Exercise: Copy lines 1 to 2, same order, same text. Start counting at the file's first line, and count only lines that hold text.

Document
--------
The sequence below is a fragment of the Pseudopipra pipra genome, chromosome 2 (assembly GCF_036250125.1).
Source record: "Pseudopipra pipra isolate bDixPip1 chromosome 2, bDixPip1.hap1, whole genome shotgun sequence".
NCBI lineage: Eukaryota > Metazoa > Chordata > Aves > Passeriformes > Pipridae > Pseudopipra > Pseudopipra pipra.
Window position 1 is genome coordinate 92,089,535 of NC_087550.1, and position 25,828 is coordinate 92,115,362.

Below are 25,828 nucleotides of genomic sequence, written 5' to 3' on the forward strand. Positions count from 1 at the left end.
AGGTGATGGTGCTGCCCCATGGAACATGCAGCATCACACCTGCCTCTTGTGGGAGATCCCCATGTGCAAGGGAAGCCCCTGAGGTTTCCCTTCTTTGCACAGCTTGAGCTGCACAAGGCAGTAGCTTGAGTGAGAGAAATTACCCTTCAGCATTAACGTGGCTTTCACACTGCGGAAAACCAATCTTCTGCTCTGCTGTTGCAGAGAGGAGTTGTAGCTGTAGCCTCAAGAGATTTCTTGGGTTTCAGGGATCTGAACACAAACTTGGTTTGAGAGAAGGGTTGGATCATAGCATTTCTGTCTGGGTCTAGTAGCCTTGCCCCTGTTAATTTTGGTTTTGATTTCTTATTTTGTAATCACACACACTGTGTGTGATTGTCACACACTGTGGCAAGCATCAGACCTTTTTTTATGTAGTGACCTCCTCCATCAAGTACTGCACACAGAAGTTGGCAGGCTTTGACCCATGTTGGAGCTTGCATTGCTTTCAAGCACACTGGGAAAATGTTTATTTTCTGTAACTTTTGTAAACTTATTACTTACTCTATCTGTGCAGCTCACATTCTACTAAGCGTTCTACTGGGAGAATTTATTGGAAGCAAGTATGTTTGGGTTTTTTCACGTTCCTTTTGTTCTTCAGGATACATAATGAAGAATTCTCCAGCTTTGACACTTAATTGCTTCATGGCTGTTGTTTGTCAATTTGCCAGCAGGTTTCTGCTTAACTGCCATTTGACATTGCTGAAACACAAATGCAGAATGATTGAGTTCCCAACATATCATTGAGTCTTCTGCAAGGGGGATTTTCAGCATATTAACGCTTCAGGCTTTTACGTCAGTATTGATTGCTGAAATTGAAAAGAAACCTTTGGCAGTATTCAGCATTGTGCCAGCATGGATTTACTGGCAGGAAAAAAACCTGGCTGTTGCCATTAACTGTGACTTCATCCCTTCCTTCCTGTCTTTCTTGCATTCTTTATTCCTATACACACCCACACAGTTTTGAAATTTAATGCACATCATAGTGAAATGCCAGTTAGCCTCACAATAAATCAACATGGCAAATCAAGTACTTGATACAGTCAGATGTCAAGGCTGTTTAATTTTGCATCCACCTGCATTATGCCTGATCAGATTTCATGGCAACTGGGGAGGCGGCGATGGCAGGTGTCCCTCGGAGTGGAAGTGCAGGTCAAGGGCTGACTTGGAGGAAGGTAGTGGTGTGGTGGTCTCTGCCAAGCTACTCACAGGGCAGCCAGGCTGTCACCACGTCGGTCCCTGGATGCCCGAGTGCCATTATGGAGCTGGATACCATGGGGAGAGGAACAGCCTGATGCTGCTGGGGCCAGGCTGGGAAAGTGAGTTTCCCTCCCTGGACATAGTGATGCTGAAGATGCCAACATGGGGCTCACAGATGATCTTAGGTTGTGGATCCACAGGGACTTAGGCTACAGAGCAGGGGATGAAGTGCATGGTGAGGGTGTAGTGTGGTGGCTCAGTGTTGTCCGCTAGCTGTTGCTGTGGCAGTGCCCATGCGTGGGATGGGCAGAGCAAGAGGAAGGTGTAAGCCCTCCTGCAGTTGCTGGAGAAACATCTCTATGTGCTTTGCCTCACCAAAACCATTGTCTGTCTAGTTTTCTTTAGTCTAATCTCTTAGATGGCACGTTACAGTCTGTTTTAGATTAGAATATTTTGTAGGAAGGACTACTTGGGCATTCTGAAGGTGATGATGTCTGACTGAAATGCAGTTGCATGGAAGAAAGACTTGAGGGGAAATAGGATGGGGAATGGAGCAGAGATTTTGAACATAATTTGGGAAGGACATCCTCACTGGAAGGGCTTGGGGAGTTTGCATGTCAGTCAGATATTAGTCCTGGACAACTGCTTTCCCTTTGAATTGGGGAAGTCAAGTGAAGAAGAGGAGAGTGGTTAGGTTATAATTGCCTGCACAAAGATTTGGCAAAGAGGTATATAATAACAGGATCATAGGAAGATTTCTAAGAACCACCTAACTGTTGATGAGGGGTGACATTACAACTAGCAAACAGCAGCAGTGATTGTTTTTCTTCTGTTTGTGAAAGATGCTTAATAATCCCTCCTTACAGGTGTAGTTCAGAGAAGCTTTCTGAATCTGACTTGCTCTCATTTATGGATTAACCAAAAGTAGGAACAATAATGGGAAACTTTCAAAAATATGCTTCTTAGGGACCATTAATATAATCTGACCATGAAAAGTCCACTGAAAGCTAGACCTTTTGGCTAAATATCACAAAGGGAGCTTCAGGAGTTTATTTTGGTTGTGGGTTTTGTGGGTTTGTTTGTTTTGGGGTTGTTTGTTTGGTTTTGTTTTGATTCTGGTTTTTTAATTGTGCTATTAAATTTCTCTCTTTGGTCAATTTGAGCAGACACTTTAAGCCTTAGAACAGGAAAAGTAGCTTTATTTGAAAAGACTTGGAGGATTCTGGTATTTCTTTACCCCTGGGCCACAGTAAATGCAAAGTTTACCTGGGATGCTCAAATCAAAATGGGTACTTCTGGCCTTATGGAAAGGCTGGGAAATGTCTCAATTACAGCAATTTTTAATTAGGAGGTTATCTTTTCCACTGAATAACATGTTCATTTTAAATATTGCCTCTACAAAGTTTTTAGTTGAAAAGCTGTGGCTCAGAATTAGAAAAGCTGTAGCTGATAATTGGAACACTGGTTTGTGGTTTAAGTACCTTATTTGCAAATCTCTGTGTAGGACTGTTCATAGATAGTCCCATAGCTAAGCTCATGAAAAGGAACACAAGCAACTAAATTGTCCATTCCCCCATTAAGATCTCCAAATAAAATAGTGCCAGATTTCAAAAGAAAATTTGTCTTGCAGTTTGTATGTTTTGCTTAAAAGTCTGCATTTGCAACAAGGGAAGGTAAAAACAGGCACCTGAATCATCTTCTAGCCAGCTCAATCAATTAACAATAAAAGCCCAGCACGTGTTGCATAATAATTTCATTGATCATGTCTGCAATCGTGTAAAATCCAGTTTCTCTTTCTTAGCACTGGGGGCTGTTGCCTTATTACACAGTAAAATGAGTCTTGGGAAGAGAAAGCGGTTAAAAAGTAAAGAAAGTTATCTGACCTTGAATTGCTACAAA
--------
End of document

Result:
The sequence below is a fragment of the Pseudopipra pipra genome, chromosome 2 (assembly GCF_036250125.1).
Source record: "Pseudopipra pipra isolate bDixPip1 chromosome 2, bDixPip1.hap1, whole genome shotgun sequence".